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Drink 2014: Nightlife Listings 

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21 Club: The 21 Club is one of the last remaining bastions of Tenderloin dive bar living. This small liquor den — at the untouristy intersection of Turk and Taylor — serves stiff drinks and frothy beers to a diverse crowd of both grizzled old-timers and bohemian youth. The walls are crammed with dusty mementos and non-ironic kitsch that complement a jukebox laden with musical memories from decades gone by. Although the overhead TV is usually tuned to sports or the primetime movie du jour, sometimes the most intense drama happens right outside the 21 Club's front door — here in the heart of the Tenderloin, life itself is a round-the-clock tragicomedy. 98 Turk, 771-9655.

500 Club: The 500 Club is a lounge in the old-fashioned meaning of the term: Rather than boasting sleek modern furniture and slick modern cocktails, this longtime Mission District standby features retro leather booths, back-to-basics drinks, and classic rock and country on the jukebox. Sadly, the pool table is no more — they needed the extra space to pack 'em in on weekends. A more favorable and flavorful recent development, however, is the opening of Clare's Deli next door, meaning you can now get delicious sandwiches and snacks delivered to your seat in the bar. 500 Guerrero, 861-2500, fivehundredclub.com.

Aunt Charlie's Lounge: Boys, girls — what's the diff? Guys become gals as part of Aunt Charlie's "Hot Boxxx Girls" lip-sync show every Friday and Saturday night. During the day, this place is a Tenderloin dive bar — albeit one more gay than the neighbors — while nighttime events attract both old drag queens and ghetto-fab young hipsters. 133 Turk, 441-2922, auntcharlieslounge.com.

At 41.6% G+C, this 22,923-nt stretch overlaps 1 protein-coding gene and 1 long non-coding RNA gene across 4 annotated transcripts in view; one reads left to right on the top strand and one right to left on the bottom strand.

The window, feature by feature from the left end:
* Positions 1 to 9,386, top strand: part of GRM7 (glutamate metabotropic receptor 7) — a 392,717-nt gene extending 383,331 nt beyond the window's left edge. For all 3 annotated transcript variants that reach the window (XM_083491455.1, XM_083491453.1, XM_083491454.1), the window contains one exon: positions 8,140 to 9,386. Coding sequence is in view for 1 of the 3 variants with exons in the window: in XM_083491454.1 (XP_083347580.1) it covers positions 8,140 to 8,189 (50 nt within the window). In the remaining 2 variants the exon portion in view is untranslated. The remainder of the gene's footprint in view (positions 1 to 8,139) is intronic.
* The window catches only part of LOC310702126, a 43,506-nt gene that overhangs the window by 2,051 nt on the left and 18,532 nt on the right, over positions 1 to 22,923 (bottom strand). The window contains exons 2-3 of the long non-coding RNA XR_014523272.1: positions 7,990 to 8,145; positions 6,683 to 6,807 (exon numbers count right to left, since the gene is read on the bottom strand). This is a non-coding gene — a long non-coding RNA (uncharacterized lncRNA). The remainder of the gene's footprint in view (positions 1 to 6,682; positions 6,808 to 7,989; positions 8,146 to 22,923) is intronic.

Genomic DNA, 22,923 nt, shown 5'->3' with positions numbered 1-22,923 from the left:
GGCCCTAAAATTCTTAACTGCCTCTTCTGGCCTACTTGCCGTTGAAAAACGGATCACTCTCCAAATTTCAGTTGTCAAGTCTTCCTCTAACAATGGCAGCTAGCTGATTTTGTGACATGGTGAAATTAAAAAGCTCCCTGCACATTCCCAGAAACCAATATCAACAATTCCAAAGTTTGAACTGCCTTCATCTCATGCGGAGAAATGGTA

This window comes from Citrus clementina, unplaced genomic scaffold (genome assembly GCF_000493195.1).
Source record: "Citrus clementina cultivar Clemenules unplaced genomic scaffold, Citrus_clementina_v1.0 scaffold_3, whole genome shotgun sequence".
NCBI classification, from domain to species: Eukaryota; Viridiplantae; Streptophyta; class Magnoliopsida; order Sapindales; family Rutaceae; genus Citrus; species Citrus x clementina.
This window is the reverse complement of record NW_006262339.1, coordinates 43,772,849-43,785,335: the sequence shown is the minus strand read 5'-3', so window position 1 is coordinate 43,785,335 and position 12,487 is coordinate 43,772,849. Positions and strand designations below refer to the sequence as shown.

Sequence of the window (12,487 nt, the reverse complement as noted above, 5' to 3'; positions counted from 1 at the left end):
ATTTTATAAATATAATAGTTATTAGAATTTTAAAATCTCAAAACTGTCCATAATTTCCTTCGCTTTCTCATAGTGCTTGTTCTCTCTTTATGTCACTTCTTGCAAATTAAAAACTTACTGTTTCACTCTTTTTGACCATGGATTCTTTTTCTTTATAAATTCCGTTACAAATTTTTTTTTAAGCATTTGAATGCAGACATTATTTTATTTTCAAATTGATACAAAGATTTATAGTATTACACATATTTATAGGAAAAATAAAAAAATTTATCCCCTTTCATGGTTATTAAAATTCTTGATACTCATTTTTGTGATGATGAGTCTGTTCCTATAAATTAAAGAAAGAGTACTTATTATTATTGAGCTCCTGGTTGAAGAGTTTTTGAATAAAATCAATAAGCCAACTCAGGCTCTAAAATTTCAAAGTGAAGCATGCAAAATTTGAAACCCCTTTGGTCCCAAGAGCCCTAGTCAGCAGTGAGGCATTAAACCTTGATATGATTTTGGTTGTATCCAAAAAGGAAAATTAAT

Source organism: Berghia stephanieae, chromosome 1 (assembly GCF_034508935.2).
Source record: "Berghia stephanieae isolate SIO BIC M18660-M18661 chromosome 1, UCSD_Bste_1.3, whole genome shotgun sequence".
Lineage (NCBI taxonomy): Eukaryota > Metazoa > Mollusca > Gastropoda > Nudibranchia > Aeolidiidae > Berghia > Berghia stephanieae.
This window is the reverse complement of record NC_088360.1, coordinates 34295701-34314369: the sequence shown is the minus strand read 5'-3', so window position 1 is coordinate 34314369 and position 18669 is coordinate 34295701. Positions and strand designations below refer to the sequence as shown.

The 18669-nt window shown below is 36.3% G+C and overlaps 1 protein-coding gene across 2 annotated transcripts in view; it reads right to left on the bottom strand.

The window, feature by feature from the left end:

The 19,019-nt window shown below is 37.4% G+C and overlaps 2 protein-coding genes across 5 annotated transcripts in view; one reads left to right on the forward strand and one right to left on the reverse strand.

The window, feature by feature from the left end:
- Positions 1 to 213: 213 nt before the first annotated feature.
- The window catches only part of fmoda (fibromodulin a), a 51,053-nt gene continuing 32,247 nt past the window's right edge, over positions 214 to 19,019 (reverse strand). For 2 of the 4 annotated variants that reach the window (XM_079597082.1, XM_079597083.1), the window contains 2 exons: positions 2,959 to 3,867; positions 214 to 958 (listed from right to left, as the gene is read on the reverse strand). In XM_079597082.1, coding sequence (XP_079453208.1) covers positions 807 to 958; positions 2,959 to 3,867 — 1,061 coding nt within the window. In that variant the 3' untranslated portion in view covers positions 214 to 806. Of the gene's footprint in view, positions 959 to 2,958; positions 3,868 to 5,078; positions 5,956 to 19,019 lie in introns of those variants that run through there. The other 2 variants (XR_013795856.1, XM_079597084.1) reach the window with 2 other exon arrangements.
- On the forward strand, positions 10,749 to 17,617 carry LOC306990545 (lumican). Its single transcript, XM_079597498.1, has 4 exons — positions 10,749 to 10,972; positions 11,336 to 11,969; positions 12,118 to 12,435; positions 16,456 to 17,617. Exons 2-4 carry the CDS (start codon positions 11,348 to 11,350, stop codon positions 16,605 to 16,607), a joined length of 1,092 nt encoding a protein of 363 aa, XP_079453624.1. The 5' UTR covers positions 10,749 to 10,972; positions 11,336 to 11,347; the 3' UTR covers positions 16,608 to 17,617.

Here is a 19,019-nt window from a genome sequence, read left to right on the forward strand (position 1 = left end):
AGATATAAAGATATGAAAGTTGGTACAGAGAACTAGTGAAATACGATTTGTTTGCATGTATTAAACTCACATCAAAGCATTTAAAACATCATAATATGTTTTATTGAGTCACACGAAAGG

BeatBox: This location can claim more identities than Sybil, having been called Studio Z, Fat City, Siberia, and other names over the past few years. After a brief incubation and renovation period, the name has changed once again — to BeatBox — with a newly updated interior whose boxy, brick-walled forms are reminiscent of the neighborhood's recent industrial past. 314 11th St., 500-2675, beatboxsf.com.

Bender's: Sure, it burned — but a little fire can't keep rock 'n' roll down forever. With some new paint, a fresh supply of cheap beer, and a restocked jukebox blaring the scrungy S.F. bands of past & present, Bender's has resurrected itself to rock anew. Bands often prop themselves on the elevated corner steps and blast the Pabst out of your hands. The two pool tables are in constant use. And even the new paint job is finally starting to return to its faded former self. 806 S. Van Ness, 824-1800, bendersbar.com.

Boom Boom Room: Couches and cocktails complement a blues and funk boogie, which makes shaking it on the checkerboard dancefloor an old-fashioned must. Nightly, up-and-coming national acts play sweaty, steamy sets on the venue's small stage — always a rollicking time. 1601 Fillmore, 673-8000, boomboomblues.com.